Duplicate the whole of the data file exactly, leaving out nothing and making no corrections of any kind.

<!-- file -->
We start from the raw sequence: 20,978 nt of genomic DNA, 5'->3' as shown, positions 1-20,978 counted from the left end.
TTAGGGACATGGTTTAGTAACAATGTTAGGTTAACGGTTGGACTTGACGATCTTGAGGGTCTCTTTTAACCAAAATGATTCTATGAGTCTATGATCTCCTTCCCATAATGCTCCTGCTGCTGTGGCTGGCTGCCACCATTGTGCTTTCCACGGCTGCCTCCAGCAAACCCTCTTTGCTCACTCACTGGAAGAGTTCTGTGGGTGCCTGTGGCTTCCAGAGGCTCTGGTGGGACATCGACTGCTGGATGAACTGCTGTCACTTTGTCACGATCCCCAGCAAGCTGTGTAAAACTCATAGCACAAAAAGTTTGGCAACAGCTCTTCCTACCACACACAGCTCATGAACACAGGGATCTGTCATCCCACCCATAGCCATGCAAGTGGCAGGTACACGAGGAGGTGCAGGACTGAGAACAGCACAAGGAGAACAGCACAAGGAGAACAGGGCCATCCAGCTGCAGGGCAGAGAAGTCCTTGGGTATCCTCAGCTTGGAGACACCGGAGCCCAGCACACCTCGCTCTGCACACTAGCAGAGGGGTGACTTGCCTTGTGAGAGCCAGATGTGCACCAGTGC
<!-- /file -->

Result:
We start from the raw sequence: 20,978 nt of genomic DNA, 5'->3' as shown, positions 1-20,978 counted from the left end.
TTAGGGACATGGTTTAGTAACAATGTTAGGTTAACGGTTGGACTTGACGATCTTGAGGGTCTCTTTTAACCAAAATGATTCTATGAGTCTATGATCTCCTTCCCATAATGCTCCTGCTGCTGTGGCTGGCTGCCACCATTGTGCTTTCCACGGCTGCCTCCAGCAAACCCTCTTTGCTCACTCACTGGAAGAGTTCTGTGGGTGCCTGTGGCTTCCAGAGGCTCTGGTGGGACATCGACTGCTGGATGAACTGCTGTCACTTTGTCACGATCCCCAGCAAGCTGTGTAAAACTCATAGCACAAAAAGTTTGGCAACAGCTCTTCCTACCACACACAGCTCATGAACACAGGGATCTGTCATCCCACCCATAGCCATGCAAGTGGCAGGTACACGAGGAGGTGCAGGACTGAGAACAGCACAAGGAGAACAGCACAAGGAGAACAGGGCCATCCAGCTGCAGGGCAGAGAAGTCCTTGGGTATCCTCAGCTTGGAGACACCGGAGCCCAGCACACCTCGCTCTGCACACTAGCAGAGGGGTGACTTGCCTTGTGAGAGCCAGATGTGCACCAGTGC